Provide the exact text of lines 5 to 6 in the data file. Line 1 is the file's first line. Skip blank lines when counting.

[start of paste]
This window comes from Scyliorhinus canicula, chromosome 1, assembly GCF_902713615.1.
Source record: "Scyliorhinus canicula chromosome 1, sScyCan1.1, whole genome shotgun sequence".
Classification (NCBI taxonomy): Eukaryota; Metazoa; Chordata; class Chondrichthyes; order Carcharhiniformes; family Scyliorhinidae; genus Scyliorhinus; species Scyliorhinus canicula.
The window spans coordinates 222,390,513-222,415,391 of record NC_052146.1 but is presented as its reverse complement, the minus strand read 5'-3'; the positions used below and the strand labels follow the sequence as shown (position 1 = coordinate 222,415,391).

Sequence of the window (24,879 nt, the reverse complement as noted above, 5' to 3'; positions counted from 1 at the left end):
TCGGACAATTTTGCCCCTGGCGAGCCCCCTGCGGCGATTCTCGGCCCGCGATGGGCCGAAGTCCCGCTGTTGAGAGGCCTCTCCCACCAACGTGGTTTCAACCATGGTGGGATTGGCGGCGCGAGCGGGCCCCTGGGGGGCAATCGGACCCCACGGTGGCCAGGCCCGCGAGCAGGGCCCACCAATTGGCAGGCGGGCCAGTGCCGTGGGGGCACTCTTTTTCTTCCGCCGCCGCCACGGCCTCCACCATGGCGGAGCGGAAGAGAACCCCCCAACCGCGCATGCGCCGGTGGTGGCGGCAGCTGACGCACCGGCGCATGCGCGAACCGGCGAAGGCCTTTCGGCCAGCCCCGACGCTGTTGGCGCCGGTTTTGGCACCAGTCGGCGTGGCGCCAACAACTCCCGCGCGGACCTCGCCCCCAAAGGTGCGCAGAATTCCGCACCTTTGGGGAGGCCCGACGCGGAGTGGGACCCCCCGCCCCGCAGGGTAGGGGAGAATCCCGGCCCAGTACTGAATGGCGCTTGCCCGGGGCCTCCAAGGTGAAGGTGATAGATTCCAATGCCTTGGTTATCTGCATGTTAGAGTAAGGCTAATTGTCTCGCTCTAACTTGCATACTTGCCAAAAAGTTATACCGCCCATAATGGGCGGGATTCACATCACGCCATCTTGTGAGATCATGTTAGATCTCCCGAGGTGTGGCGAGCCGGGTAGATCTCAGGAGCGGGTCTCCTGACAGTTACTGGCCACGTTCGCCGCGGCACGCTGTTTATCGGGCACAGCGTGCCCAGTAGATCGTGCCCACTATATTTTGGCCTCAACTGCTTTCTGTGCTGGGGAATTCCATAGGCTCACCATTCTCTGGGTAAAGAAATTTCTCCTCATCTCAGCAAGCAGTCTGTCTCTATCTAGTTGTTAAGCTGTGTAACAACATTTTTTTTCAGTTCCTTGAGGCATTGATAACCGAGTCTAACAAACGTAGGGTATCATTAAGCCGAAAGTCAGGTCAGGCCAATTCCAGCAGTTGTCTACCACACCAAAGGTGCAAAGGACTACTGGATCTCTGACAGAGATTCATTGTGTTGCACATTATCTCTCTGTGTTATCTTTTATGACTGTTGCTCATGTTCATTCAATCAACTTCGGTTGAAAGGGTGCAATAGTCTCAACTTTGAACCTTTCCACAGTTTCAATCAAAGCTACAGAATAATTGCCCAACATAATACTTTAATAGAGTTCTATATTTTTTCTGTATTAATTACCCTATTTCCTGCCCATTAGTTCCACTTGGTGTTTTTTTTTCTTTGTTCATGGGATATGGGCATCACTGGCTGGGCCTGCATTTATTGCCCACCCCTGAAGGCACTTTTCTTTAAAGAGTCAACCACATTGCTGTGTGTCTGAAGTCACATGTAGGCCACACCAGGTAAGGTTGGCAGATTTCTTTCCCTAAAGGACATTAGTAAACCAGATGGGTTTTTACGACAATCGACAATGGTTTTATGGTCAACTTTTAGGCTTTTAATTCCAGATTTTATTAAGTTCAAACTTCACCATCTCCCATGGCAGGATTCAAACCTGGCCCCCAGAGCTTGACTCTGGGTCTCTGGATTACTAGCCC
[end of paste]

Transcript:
Sequence of the window (24,879 nt, the reverse complement as noted above, 5' to 3'; positions counted from 1 at the left end):
TCGGACAATTTTGCCCCTGGCGAGCCCCCTGCGGCGATTCTCGGCCCGCGATGGGCCGAAGTCCCGCTGTTGAGAGGCCTCTCCCACCAACGTGGTTTCAACCATGGTGGGATTGGCGGCGCGAGCGGGCCCCTGGGGGGCAATCGGACCCCACGGTGGCCAGGCCCGCGAGCAGGGCCCACCAATTGGCAGGCGGGCCAGTGCCGTGGGGGCACTCTTTTTCTTCCGCCGCCGCCACGGCCTCCACCATGGCGGAGCGGAAGAGAACCCCCCAACCGCGCATGCGCCGGTGGTGGCGGCAGCTGACGCACCGGCGCATGCGCGAACCGGCGAAGGCCTTTCGGCCAGCCCCGACGCTGTTGGCGCCGGTTTTGGCACCAGTCGGCGTGGCGCCAACAACTCCCGCGCGGACCTCGCCCCCAAAGGTGCGCAGAATTCCGCACCTTTGGGGAGGCCCGACGCGGAGTGGGACCCCCCGCCCCGCAGGGTAGGGGAGAATCCCGGCCCAGTACTGAATGGCGCTTGCCCGGGGCCTCCAAGGTGAAGGTGATAGATTCCAATGCCTTGGTTATCTGCATGTTAGAGTAAGGCTAATTGTCTCGCTCTAACTTGCATACTTGCCAAAAAGTTATACCGCCCATAATGGGCGGGATTCACATCACGCCATCTTGTGAGATCATGTTAGATCTCCCGAGGTGTGGCGAGCCGGGTAGATCTCAGGAGCGGGTCTCCTGACAGTTACTGGCCACGTTCGCCGCGGCACGCTGTTTATCGGGCACAGCGTGCCCAGTAGATCGTGCCCACTATATTTTGGCCTCAACTGCTTTCTGTGCTGGGGAATTCCATAGGCTCACCATTCTCTGGGTAAAGAAATTTCTCCTCATCTCAGCAAGCAGTCTGTCTCTATCTAGTTGTTAAGCTGTGTAACAACATTTTTTTTCAGTTCCTTGAGGCATTGATAACCGAGTCTAACAAACGTAGGGTATCATTAAGCCGAAAGTCAGGTCAGGCCAATTCCAGCAGTTGTCTACCACACCAAAGGTGCAAAGGACTACTGGATCTCTGACAGAGATTCATTGTGTTGCACATTATCTCTCTGTGTTATCTTTTATGACTGTTGCTCATGTTCATTCAATCAACTTCGGTTGAAAGGGTGCAATAGTCTCAACTTTGAACCTTTCCACAGTTTCAATCAAAGCTACAGAATAATTGCCCAACATAATACTTTAATAGAGTTCTATATTTTTTCTGTATTAATTACCCTATTTCCTGCCCATTAGTTCCACTTGGTGTTTTTTTTTCTTTGTTCATGGGATATGGGCATCACTGGCTGGGCCTGCATTTATTGCCCACCCCTGAAGGCACTTTTCTTTAAAGAGTCAACCACATTGCTGTGTGTCTGAAGTCACATGTAGGCCACACCAGGTAAGGTTGGCAGATTTCTTTCCCTAAAGGACATTAGTAAACCAGATGGGTTTTTACGACAATCGACAATGGTTTTATGGTCAACTTTTAGGCTTTTAATTCCAGATTTTATTAAGTTCAAACTTCACCATCTCCCATGGCAGGATTCAAACCTGGCCCCCAGAGCTTGACTCTGGGTCTCTGGATTACTAGCCC